One of the most bizarre arguments to surface following Bonds' indictment is an extension of the old claim that Bonds' real crime, in the eyes of baseball and sportswriters, is that he is a jerk. The new variation goes like this: 1) Barry is a jerk, broke records, and used performance enhancing drugs but 2) other players, like Ty Cobb, were even bigger jerks, and 3) Cobb did even worse things, like being openly racist and beating up disabled fans, and nobody ever advocated taking their records away of keeping them out of the Hall of Fame, so 4) this is unfair to Bonds.

We can all agree that Bonds and Cobb were jerks. But Bonds' steroid use extended his career, inflated his records, and, not insignificantly, broke the law. Cobb's racist conduct, sad to say, was both legal and typical in his era, and had no effect on his baseball records at all. No matter how big a jerk Bonds is, had he achieved his career records without cheating, like Cobb, he would have been honored as Cobb was, for his on the field achievements. Fairly.

Another popular "Bonds is a scapegoat" argument holds that it is baseball's executives and owners who deserve the blame for Barry's conduct, because they were lax in enforcement and allowed steroid use to flourish for years, reaping the benefits until public opinion forced a crack-down. Again, buying this preposterous claim requires putting the "Out to Lunch" sign on the ethics department in one's brain. Baseball's leadership is culpable for their own negligence and apathy on the steroid issue, but that doesn't excuse any player for cheating. If a teacher leaves the room during an exam, that doesn't make the students who take the opportunity to open their text books and look up answers less dishonest. If police can't get to a disaster area, that may explain looting but it certainly doesn't excuse it. Apathy and negligence by baseball's leaders or not, not everybody cheated. Letting someone who did get away with it is unfair to those who played by the rules. The pro-Bonds argument, that it is unfair to condemn Bonds for cheating because the system made it easy, is to reject the whole concept of ethics. You do the right thing because it is right, not because you are afraid of getting caught doing wrong.

Finally, we turn to the fad argument of the week, most prominently articulated by U.S.A. Today's reliably bizarro op-ed columnist, DeWayne Wickham. Wickham, who also couldn't grasp why star NFL quarterback's torturing dogs was such a big deal, devised a logical labyrinth to argue that Bonds using illegal and banned substances to break records set by players who did not use such substances is no more unfair than (pay attention, now) players before 1946 setting records when baseball didn't allow black players.

Hmmmm. As is his custom, Wickham has injected a "Take that, Whitey!" where it doesn't belong, but even putting his habitual racial guilt-mongering aside, his strained analogy causes brain cramp. To begin with, there is the problem that prior to 1954, segregation was wrong but legal, while steroid use in sports has always been wrong and illegal. The players who set the records in Babe Ruth's time, moreover, may have been the beneficiaries of segregation but were certainly not responsible for it. It would truly be unfair to declare their career records suspect based on the pure speculation that the excluded black players would have altered or surpassed them, just as it is unfair now to question the records of all steroid-era players simply because they played while others were cheating. It is both fair and logical, in contrast, to assume that Bonds' cheating had direct impact on his career achievements.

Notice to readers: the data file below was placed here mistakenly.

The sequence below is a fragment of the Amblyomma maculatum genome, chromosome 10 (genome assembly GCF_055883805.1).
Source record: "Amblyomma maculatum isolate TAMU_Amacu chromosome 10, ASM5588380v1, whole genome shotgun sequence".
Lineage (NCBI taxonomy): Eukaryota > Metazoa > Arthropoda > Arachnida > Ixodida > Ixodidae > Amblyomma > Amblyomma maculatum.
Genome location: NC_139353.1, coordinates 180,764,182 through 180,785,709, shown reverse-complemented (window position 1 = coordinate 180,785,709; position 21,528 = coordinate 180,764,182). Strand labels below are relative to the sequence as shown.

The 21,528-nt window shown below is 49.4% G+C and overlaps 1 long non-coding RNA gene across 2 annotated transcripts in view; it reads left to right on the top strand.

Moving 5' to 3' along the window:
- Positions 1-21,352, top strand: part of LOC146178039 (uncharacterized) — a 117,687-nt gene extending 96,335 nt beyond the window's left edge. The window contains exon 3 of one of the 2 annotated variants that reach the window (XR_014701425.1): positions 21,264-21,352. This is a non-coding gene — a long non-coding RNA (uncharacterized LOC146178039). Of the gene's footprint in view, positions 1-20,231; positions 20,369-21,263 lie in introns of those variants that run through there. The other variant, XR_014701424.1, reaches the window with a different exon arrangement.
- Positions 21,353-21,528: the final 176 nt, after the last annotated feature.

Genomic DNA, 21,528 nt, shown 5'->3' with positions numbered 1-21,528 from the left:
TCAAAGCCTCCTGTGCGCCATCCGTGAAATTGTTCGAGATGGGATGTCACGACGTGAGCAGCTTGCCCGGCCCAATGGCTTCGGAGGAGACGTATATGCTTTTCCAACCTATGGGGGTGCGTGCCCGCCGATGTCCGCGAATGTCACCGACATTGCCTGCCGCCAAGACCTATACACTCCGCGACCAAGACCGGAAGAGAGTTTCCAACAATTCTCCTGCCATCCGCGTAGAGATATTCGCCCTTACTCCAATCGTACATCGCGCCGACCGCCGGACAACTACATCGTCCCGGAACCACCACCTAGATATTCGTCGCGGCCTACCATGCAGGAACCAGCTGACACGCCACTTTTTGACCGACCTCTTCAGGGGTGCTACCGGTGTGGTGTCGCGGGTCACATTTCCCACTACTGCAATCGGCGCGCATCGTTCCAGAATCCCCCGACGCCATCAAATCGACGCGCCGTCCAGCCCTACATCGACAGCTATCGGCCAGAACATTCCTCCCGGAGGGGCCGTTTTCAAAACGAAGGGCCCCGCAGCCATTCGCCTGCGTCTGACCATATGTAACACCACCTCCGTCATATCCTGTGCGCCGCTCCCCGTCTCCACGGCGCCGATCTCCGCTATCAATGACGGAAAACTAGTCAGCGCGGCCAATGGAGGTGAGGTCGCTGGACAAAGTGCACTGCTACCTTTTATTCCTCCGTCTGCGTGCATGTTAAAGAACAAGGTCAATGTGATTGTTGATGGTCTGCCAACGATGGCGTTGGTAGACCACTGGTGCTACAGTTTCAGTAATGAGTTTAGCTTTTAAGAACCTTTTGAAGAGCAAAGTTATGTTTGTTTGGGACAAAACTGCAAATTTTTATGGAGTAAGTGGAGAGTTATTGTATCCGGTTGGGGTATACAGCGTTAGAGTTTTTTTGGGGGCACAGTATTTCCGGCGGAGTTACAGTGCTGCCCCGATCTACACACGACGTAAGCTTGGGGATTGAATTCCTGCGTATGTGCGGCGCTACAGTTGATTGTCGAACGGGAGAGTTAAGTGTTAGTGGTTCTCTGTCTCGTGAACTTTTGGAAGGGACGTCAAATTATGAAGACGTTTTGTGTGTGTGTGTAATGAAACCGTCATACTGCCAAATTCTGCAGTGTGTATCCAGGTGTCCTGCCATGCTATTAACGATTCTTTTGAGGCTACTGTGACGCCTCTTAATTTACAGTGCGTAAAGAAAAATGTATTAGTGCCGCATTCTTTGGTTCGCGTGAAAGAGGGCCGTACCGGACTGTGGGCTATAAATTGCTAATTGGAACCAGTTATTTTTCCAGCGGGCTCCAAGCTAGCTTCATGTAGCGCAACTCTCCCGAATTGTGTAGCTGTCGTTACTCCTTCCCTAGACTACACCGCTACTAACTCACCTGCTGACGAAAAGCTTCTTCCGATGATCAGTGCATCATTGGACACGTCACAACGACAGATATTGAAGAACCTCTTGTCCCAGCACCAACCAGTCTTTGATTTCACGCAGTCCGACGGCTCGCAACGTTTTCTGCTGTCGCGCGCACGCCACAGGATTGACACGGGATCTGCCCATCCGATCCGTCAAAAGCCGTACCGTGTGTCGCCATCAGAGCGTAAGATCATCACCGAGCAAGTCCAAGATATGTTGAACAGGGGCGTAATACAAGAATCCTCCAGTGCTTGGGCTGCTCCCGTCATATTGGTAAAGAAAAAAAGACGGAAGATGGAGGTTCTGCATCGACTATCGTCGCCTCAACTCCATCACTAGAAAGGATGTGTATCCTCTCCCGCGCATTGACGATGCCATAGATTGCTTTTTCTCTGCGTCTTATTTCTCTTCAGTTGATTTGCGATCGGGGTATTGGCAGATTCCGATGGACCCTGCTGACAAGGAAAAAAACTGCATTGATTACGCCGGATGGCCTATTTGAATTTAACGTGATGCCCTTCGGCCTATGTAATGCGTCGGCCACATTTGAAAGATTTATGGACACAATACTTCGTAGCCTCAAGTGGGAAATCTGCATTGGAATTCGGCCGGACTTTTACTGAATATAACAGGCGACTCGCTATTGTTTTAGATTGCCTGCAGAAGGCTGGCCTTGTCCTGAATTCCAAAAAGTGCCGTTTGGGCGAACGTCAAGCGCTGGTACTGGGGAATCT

Major League players before 1947 were not cheating by playing in a segregated league; their records were achieved fairly within the professional game that was available to them. Wickham's argument would make all baseball records "tainted" forever, the perfect state of affairs for a Bonds apologist, but it can't be taken seriously. The Olympics now allow athletes to compete who would have been banned as "professionals" through the 1970s. Wickham's argument would mandate that we view all prior Olympic medals as tainted, like those won (and recently forfeited) by steroid-loaded Marion Jones.

The fervor with which Bonds defenders are working to concoct increasingly dubious accusations of unfair treatment is inextricably linked to his race. Bonds has nurtured this, invoking racial bias and victim status whenever the bloodhounds got too close, and evoking the memories of other, better African-American figures who were, unlike him, unfairly persecuted in the past. It is profoundly sad that so many black journalists and members of the public fall into the pattern closing ranks behind a black celebrity who has failed in his responsibility as a leader, a role model, and a citizen, when they should be sending a clear message that black or white, his conduct is deplorable.

Barry Bonds isn't Jack Johnson, Martin Luther King, or Mohammed Ali; he is closer to Mike Tyson, O.J. Simpson, and Marion Barry. And what is happening to him is appropriate, necessary, and fair.